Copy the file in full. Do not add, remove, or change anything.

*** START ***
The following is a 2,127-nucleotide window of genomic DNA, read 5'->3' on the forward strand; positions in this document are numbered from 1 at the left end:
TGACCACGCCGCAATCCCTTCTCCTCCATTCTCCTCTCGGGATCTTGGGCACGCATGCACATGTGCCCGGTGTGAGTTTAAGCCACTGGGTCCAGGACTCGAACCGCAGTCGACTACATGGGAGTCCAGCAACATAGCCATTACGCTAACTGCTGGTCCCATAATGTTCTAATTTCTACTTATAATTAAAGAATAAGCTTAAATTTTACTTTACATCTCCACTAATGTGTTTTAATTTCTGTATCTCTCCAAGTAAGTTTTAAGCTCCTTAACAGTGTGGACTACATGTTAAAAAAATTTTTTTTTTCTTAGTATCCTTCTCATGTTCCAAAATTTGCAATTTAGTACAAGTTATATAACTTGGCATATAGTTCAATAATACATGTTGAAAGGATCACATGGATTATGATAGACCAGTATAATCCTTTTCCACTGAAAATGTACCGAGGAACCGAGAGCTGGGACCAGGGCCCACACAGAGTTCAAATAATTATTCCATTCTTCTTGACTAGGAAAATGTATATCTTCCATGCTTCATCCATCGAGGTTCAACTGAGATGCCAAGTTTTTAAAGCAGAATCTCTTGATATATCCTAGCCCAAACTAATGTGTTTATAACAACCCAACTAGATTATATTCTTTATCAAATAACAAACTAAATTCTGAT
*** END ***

The following is a 2,127-nucleotide window of genomic DNA, read 5'->3' on the forward strand; positions in this document are numbered from 1 at the left end:
TGACCACGCCGCAATCCCTTCTCCTCCATTCTCCTCTCGGGATCTTGGGCACGCATGCACATGTGCCCGGTGTGAGTTTAAGCCACTGGGTCCAGGACTCGAACCGCAGTCGACTACATGGGAGTCCAGCAACATAGCCATTACGCTAACTGCTGGTCCCATAATGTTCTAATTTCTACTTATAATTAAAGAATAAGCTTAAATTTTACTTTACATCTCCACTAATGTGTTTTAATTTCTGTATCTCTCCAAGTAAGTTTTAAGCTCCTTAACAGTGTGGACTACATGTTAAAAAAATTTTTTTTTTCTTAGTATCCTTCTCATGTTCCAAAATTTGCAATTTAGTACAAGTTATATAACTTGGCATATAGTTCAATAATACATGTTGAAAGGATCACATGGATTATGATAGACCAGTATAATCCTTTTCCACTGAAAATGTACCGAGGAACCGAGAGCTGGGACCAGGGCCCACACAGAGTTCAAATAATTATTCCATTCTTCTTGACTAGGAAAATGTATATCTTCCATGCTTCATCCATCGAGGTTCAACTGAGATGCCAAGTTTTTAAAGCAGAATCTCTTGATATATCCTAGCCCAAACTAATGTGTTTATAACAACCCAACTAGATTATATTCTTTATCAAATAACAAACTAAATTCTGAT